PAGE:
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Civil-Comp Proceedings
ISSN 1759-3433
CCP: 9/10
PROCEEDINGS OF THE FOURTH INTERNATIONAL CONFERENCE ON CIVIL AND STRUCTURAL ENGINEERING COMPUTING
Edited by: B.H.V. Topping
Paper I.2

The Computer in the Construction Industry

F.T. Najafi

Department of Civil Engineering, University of Florida, USA

Full Bibliographic Reference for this paper
F.T. Najafi, "The Computer in the Construction Industry", in B.H.V. Topping, (Editor), "Proceedings of the Fourth International Conference on Civil and Structural Engineering Computing", Civil-Comp Press, Edinburgh, UK, pp 9-15, 1989. doi:10.4203/ccp.9.1.2
Abstract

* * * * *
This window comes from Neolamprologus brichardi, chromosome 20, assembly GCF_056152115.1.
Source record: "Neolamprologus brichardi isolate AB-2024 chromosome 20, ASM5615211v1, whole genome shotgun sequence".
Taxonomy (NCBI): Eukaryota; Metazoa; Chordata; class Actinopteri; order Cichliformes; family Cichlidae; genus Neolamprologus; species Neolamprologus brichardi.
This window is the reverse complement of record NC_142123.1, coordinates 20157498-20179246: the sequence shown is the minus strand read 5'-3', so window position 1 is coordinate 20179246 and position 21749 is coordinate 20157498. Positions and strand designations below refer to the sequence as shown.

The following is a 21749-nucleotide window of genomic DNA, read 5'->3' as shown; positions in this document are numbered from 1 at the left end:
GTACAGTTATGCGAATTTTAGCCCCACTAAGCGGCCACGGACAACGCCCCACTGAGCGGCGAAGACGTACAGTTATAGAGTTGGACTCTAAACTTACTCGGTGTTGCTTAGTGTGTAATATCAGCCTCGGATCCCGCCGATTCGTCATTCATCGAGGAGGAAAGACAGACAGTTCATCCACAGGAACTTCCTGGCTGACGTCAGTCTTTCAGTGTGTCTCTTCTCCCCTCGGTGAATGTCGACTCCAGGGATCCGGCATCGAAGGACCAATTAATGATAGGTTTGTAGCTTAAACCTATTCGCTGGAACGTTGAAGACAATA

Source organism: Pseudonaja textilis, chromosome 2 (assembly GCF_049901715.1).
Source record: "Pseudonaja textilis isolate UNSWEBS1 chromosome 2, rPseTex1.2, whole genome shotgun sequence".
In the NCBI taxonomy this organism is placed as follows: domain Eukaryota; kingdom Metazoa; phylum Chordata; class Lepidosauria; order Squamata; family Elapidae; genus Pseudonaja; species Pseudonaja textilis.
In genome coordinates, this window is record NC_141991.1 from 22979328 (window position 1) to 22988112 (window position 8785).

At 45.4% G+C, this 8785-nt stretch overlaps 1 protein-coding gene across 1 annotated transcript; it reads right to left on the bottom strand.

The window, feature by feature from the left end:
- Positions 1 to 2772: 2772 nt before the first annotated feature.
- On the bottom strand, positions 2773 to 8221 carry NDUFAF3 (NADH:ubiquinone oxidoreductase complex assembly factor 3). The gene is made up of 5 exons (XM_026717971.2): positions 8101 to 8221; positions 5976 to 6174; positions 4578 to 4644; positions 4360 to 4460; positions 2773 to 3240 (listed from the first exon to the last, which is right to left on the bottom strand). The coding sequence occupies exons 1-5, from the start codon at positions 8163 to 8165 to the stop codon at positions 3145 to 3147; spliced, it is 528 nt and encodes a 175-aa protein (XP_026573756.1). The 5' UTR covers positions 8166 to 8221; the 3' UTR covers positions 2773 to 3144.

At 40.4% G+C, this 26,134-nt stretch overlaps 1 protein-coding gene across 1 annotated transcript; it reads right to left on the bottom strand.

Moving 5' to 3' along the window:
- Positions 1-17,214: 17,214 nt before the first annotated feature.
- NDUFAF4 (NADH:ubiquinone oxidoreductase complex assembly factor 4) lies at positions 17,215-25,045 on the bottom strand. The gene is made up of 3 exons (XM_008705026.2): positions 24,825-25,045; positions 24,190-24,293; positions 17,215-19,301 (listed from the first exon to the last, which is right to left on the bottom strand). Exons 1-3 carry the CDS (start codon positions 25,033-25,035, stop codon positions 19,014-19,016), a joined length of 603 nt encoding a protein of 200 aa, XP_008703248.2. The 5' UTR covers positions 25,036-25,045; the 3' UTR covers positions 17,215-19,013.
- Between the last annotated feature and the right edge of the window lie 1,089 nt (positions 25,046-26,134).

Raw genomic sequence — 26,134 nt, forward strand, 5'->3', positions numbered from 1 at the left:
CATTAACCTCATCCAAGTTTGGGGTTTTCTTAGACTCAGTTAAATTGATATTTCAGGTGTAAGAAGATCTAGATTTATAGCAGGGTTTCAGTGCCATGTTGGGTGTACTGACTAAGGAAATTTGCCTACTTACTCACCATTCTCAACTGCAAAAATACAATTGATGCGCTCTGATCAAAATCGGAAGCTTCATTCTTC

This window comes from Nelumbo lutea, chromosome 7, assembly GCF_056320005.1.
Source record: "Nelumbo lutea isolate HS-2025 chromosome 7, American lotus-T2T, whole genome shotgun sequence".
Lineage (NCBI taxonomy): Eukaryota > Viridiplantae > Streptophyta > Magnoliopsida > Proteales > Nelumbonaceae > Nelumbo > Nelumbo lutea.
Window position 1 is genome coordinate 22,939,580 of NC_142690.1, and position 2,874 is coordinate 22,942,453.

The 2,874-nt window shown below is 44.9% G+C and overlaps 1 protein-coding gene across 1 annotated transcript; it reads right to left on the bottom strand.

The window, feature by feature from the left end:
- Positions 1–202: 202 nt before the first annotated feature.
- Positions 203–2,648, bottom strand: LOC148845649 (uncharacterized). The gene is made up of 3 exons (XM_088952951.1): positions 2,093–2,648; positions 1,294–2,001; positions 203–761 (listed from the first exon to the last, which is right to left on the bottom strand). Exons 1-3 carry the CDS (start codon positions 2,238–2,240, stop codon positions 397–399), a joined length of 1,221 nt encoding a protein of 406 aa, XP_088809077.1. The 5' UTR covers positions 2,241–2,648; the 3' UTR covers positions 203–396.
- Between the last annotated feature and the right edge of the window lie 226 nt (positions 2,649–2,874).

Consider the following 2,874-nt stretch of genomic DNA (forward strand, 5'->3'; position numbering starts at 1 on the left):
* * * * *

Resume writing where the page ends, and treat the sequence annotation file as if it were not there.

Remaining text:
Computer technology in the 1980s has changed drastically. Microcomputers perform functions that only large and expensive mainframe computers performed a decade ago. Computers are used today by a rapidly growing majority of construction firms. This paper investigates computer applications in various aspects of the construction industry, such as planning, surveying, designing, graphics, pre-bidding, budgeting, scheduling, quality and cost control and equipment management. It also includes the results of a questionnaire directed at the construction industry concerning: 1) types of construction (e.g. design, construction management, etc.); 2) the company’s annual dollar volume of work; 3) types of computers used; 4) usage of commercial software and percentage of usage for various activities within the construction industry; and 5) the extent the computer utilization has advanced the construction industry, etc. In the construction industry, small and minicomputers predominate in types of computers used. Commercial software is more commonly used which required constant revision and improvement. Overall, the research findings indicate that computer use has helped the construction industry and the number of users will continue to increase. The computerization of scheduling techniques and construction material codings have helped improve speed and accuracy of computer data entry. To completely harness the computer technology and to produce tangible cost savings, it is necessary for the construction industry to enhance user capability.

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